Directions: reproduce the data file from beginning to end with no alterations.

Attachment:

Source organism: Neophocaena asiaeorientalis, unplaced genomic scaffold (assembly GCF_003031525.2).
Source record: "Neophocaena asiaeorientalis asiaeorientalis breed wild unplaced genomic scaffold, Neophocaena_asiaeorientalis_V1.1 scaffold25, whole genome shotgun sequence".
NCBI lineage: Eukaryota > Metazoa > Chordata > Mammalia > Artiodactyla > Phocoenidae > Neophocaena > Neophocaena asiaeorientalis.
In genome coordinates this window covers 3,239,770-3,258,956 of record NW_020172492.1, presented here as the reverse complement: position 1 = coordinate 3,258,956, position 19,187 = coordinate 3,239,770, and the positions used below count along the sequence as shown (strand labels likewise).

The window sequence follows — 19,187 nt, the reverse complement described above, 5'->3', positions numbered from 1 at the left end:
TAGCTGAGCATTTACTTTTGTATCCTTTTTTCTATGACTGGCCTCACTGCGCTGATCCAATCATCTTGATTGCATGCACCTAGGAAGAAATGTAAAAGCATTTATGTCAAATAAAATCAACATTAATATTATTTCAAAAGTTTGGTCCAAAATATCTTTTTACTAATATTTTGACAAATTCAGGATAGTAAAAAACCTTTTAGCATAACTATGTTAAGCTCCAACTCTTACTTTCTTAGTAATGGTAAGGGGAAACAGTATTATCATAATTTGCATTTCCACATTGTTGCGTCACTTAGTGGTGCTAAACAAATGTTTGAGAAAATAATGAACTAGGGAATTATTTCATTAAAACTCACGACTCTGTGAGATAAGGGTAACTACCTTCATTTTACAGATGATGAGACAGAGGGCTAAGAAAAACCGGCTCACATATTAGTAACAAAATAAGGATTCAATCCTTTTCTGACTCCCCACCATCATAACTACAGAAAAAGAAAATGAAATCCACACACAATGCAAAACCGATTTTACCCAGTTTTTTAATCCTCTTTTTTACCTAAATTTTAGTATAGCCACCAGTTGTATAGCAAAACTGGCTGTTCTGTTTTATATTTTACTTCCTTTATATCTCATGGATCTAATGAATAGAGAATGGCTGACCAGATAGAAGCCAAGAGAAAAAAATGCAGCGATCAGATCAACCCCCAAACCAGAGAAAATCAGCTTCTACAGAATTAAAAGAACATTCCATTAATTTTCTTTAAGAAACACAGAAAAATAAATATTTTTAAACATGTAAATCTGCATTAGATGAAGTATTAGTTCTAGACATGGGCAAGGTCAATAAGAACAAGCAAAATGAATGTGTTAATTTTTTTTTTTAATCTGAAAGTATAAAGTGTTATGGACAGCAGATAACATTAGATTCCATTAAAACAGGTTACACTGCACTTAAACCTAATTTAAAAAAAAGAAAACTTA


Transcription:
Source organism: Neophocaena asiaeorientalis, unplaced genomic scaffold (assembly GCF_003031525.2).
Source record: "Neophocaena asiaeorientalis asiaeorientalis breed wild unplaced genomic scaffold, Neophocaena_asiaeorientalis_V1.1 scaffold25, whole genome shotgun sequence".
NCBI lineage: Eukaryota > Metazoa > Chordata > Mammalia > Artiodactyla > Phocoenidae > Neophocaena > Neophocaena asiaeorientalis.
In genome coordinates this window covers 3,239,770-3,258,956 of record NW_020172492.1, presented here as the reverse complement: position 1 = coordinate 3,258,956, position 19,187 = coordinate 3,239,770, and the positions used below count along the sequence as shown (strand labels likewise).

The window sequence follows — 19,187 nt, the reverse complement described above, 5'->3', positions numbered from 1 at the left end:
TAGCTGAGCATTTACTTTTGTATCCTTTTTTCTATGACTGGCCTCACTGCGCTGATCCAATCATCTTGATTGCATGCACCTAGGAAGAAATGTAAAAGCATTTATGTCAAATAAAATCAACATTAATATTATTTCAAAAGTTTGGTCCAAAATATCTTTTTACTAATATTTTGACAAATTCAGGATAGTAAAAAACCTTTTAGCATAACTATGTTAAGCTCCAACTCTTACTTTCTTAGTAATGGTAAGGGGAAACAGTATTATCATAATTTGCATTTCCACATTGTTGCGTCACTTAGTGGTGCTAAACAAATGTTTGAGAAAATAATGAACTAGGGAATTATTTCATTAAAACTCACGACTCTGTGAGATAAGGGTAACTACCTTCATTTTACAGATGATGAGACAGAGGGCTAAGAAAAACCGGCTCACATATTAGTAACAAAATAAGGATTCAATCCTTTTCTGACTCCCCACCATCATAACTACAGAAAAAGAAAATGAAATCCACACACAATGCAAAACCGATTTTACCCAGTTTTTTAATCCTCTTTTTTACCTAAATTTTAGTATAGCCACCAGTTGTATAGCAAAACTGGCTGTTCTGTTTTATATTTTACTTCCTTTATATCTCATGGATCTAATGAATAGAGAATGGCTGACCAGATAGAAGCCAAGAGAAAAAAATGCAGCGATCAGATCAACCCCCAAACCAGAGAAAATCAGCTTCTACAGAATTAAAAGAACATTCCATTAATTTTCTTTAAGAAACACAGAAAAATAAATATTTTTAAACATGTAAATCTGCATTAGATGAAGTATTAGTTCTAGACATGGGCAAGGTCAATAAGAACAAGCAAAATGAATGTGTTAATTTTTTTTTTTAATCTGAAAGTATAAAGTGTTATGGACAGCAGATAACATTAGATTCCATTAAAACAGGTTACACTGCACTTAAACCTAATTTAAAAAAAAGAAAACTTA